To its credit, the Columbia Journalism Review has posted a piece by Joel Meares that’s critical of the media for its rush to blame conservative political rhetoric for the Tucson shooting in the absence of any evidence to support that narrative. After noting that sometimes it’s just the nature of breaking news that early reports (such as a few that claimed Rep. Gabrielle Giffords was dead) are often wrong, Meares continued:
We do not object to the condemnation of violence and violent rhetoric; such a sentiment feels absolutely appropriate. But the association between Saturday’s shooting and recent “violent political rhetoric”—which has in the last two years come to specifically mean the Tea Party, Sarah Palin, birthers, etc.—is so far unproven. At this time, there is no evidence that Loughner targeted Giffords for any clear or clearly understandable political reasons or that he was inspired by “vitriol” in political rhetoric.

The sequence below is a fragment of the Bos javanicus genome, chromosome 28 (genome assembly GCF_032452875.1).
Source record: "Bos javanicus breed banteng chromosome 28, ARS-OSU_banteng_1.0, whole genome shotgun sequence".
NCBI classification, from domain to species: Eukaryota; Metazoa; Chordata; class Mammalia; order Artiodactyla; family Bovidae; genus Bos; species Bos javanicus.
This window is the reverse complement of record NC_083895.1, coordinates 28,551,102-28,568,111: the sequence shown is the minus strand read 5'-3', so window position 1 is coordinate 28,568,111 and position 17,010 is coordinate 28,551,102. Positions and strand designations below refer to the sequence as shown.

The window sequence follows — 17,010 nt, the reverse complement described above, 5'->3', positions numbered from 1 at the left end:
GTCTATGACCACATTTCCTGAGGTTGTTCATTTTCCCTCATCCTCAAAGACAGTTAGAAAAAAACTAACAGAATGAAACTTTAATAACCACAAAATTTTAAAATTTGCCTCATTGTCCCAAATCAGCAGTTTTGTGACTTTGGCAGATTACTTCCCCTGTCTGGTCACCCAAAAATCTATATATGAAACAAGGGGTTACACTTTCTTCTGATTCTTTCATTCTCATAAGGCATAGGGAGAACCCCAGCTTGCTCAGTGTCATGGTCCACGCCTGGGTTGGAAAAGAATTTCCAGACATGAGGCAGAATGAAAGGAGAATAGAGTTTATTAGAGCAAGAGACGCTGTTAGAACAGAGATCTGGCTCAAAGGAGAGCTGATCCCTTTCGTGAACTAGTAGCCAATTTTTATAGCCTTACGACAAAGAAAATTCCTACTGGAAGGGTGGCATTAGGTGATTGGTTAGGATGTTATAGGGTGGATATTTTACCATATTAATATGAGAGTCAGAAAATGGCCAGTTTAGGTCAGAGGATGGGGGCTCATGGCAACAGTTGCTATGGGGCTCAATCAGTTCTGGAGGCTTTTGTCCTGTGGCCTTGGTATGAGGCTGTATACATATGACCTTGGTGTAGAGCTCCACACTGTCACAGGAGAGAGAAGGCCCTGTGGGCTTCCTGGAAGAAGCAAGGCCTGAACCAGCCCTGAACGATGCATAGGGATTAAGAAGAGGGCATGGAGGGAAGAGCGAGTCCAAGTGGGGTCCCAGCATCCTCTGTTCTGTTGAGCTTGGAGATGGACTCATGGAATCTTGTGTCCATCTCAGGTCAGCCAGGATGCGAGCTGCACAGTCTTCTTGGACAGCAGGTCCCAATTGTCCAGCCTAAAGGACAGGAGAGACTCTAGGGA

With the story quickly unfolding, and information and misinformation dashing rapidly across Twitter and the blogs, and with everything about Loughner’s motivations still unclear, it might be time to call for a “slow-analysis approach.” There will be time as more facts come to light and more is revealed about the assassin’s motivations for the pundits to stake out their positions. There will be ample room and time to debate the important issue of political rhetoric and its effects—regardless of its role in Saturday’s incident—as well as the security of our elected officials, and significantly, gun control laws in Arizona and throughout the country. But all arguments will better served in the light of day, buoyed by information that is confirmed, static, and undisputed.